The Story of Arbux
by K. Fritz Saga Press www.sagapress.ca
Available on Amazon.
The Story of Arbux is a delightful tale of a 16-year-old’s friendship and adventure with a giant. The book relates the tale through the memories of the protagonist’s grandson as he recounts the adventure as told by his grandfather.
Stories from Opa (Grandpa)
I really enjoyed this book. Reading this brought back many memories of being a young boy doing things with my grandfather in his workshop or in his yard.
He was always telling me stories and teaching me many things that I use throughout my life. It is appropriate for any age and (because of the way the author breaks up the story into different sections) it makes a wonderful book to read to children and to let them read on their own. The illustrations by Caroline K. Jensen are few, but they add a nice touch to the story as we move along.
Friendship, Loyalty, Duty
The format sets up a great dynamic between the four main characters of the book: the grandson, Grand-dad, Grand-dad as a teen, and the giant – Arbux. In between the memories of the grandkids hearing the tale of this great adventure, we are exposed to wonderful lessons that have a greater meaning when coming from a beloved grandparent.
Grandson movingly intersperses memories of Grand-dad taking care of himself and his siblings which adds to the flow of the story rather than interrupt it. Fritz masterfully weaves the memory of hearing the story with the retelling of it in way that we grow up with the children while experiencing Grand-dad and Arubx’ journey to Norway.
We learn valuable lessons of growing up in a loving way that doesn’t feel like preaching at all. Grand-dad treats the children with respect and carefully explains what he means in language they can process and comprehend. Many of the lessons come from “Oddy Quotes”- quotations from the Havamal and Eddas.
Among the lessons were how to treat others, the length of friendships, and being a good host and a good guest. These lessons are such a part of Grand-dad’s character, that we accept the words as if they are from the High One Himself.
Grand-dad’s story progresses from his chance meeting with the giant to building trust and friendship. He realizes that Arbux is out of place, deduces where he might be from (based on his knowledge and belief from the Eddas and the Old Ones) and determines to see Arbux get home.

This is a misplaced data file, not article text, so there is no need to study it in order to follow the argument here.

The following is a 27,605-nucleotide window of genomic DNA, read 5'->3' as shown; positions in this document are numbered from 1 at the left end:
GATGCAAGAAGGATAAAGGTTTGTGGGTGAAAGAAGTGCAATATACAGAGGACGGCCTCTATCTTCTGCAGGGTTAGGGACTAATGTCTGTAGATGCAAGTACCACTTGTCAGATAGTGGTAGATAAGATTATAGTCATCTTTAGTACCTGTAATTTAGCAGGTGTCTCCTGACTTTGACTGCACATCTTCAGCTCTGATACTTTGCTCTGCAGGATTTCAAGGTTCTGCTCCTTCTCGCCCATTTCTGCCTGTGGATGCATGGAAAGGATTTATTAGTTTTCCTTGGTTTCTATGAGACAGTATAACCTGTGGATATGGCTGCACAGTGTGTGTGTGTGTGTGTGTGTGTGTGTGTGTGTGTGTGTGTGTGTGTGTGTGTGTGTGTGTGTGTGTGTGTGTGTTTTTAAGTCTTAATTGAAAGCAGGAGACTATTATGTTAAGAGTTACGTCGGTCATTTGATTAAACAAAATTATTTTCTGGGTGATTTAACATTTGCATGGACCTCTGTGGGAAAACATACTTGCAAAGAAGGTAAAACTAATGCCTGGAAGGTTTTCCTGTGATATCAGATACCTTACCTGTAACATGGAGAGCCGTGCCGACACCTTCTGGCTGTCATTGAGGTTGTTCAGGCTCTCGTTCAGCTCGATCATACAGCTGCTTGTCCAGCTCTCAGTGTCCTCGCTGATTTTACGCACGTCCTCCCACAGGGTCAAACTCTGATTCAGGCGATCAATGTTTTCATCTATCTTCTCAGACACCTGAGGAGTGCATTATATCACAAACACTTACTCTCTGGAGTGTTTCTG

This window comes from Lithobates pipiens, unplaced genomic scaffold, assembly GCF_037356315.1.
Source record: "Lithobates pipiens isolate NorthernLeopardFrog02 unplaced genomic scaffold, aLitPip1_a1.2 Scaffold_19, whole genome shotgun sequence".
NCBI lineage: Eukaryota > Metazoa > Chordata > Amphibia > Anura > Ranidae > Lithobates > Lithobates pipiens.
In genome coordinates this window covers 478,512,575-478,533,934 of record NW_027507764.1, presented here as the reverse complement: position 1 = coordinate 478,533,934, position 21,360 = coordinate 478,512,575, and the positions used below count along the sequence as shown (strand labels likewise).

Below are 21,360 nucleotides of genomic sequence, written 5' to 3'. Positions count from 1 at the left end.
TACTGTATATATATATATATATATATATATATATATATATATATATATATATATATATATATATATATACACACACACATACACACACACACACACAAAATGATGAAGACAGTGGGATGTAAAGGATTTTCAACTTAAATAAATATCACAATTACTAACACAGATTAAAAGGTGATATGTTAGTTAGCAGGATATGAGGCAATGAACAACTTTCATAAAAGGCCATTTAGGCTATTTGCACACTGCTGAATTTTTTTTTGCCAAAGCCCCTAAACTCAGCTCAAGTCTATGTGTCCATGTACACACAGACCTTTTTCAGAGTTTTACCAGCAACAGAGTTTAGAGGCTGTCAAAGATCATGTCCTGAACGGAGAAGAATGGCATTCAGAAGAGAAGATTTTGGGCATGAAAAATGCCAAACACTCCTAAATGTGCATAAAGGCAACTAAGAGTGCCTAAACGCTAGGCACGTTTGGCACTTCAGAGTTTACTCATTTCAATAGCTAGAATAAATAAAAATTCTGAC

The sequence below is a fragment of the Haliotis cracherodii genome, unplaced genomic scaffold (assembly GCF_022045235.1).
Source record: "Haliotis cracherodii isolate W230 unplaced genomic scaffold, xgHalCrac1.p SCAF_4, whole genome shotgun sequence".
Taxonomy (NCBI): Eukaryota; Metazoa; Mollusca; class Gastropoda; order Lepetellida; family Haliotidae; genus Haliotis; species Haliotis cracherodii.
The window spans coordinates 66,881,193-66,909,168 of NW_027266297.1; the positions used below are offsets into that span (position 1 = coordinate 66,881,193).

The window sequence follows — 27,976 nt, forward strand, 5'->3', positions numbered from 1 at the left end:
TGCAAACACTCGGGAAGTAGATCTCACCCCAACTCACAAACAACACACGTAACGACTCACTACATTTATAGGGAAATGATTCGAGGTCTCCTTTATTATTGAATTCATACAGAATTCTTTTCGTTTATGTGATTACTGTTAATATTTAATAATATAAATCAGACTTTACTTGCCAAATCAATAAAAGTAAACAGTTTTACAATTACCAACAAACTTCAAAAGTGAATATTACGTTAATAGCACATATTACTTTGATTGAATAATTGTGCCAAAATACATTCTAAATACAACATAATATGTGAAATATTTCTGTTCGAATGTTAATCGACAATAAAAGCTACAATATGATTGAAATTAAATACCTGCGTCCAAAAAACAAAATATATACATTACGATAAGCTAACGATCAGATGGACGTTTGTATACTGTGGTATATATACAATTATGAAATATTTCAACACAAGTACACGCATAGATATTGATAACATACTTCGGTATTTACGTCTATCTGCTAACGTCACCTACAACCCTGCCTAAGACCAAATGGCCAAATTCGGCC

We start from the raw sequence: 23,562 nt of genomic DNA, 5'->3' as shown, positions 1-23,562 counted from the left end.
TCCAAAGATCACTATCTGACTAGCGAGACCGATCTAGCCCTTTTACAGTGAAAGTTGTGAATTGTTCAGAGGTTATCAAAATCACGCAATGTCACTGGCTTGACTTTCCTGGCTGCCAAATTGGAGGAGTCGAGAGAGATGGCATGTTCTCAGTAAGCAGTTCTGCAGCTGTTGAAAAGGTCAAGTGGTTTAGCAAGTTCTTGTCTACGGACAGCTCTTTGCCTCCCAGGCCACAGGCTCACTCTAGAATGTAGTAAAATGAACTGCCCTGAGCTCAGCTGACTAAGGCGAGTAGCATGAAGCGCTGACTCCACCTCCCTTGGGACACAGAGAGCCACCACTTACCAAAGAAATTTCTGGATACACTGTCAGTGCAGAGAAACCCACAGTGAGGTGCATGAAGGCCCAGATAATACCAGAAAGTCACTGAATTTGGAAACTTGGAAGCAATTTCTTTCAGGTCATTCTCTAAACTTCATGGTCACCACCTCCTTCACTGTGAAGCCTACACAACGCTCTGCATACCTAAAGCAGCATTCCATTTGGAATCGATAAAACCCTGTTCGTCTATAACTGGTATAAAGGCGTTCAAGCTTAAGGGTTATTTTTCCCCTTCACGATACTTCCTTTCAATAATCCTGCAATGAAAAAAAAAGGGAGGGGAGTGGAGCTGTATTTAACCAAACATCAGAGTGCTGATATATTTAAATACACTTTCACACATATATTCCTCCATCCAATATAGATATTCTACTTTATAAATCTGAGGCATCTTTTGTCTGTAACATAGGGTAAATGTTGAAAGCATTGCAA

We are treated to many fun, tense, and touching situations as the two grow closer in their own ways. By the conclusion of the story, readers genuinely feel a connection to Grand-dad’s commitment, love, and sense of honor to his friend. And we find a love for them both too.
Fritz creates a sense of sitting in the presence of Grand-dad with the children waiting for the next installment of the fascinating tale. With the memories of Grand-son, we come to love and to aspire to Grand-dad’s approach to life.
The Story of Arbux would make a wonderful animated film or short series. I really hope someone would take a look and make it happen. It earns a treasured place on the shelf with other favorites and will be very nice to revisit now and then as well as sharing with children. It is definitely one to have as a physical book to more easily go back and forth between the story.
Listen to an interview with Arbux author Karoline Fritz on episode 23 of Gifts of the Wyrd podcast.
At Frigga’s Feet: Sasha, the Rabbit & The Tale of the Sun and Moon
by Larisa Hunter: Illustrated by Laura Bell
At Frigga’s Feet is a great book of two tales that are really nice for little children. The two tales have great lessons that are told by Larisa Hunter in ways that they can understand and enjoy. And are fun to read.
The first story is about Sasha the Rabbit who gets a little greedy and then lies to Frigga to avoid the consequences. But lies get out of control and they harm others, as Sasha found out. The story is told in such a way that parents can interact with their children while reading it to get their feedback and see how they would respond to such a situation. This is a really nice way to impart the value of honesty and doing the right thing.
The second tale is the story of Mani and Sunna and how they came to be the bearers of the Moon and the Sun.
The illustrations by Laura Bell are so colorful and easy to identify with, that I wish there were more throughout the story of Sasha, the Rabbit. The illustrations in The Tale of the Sun and Moon enhance the story and will help little ones visualize the characters as we progress through it.
I look forward to sharing this with the children of friends and family and to sitting down and reading it with them. Each of the two stories can be easily read before bedtime – if the kids are not too tired from a long day of play.
Listen to an interview with Saga Press publisher Larisa Hunter on episode 19 of Gifts of the Wyrd Podcast.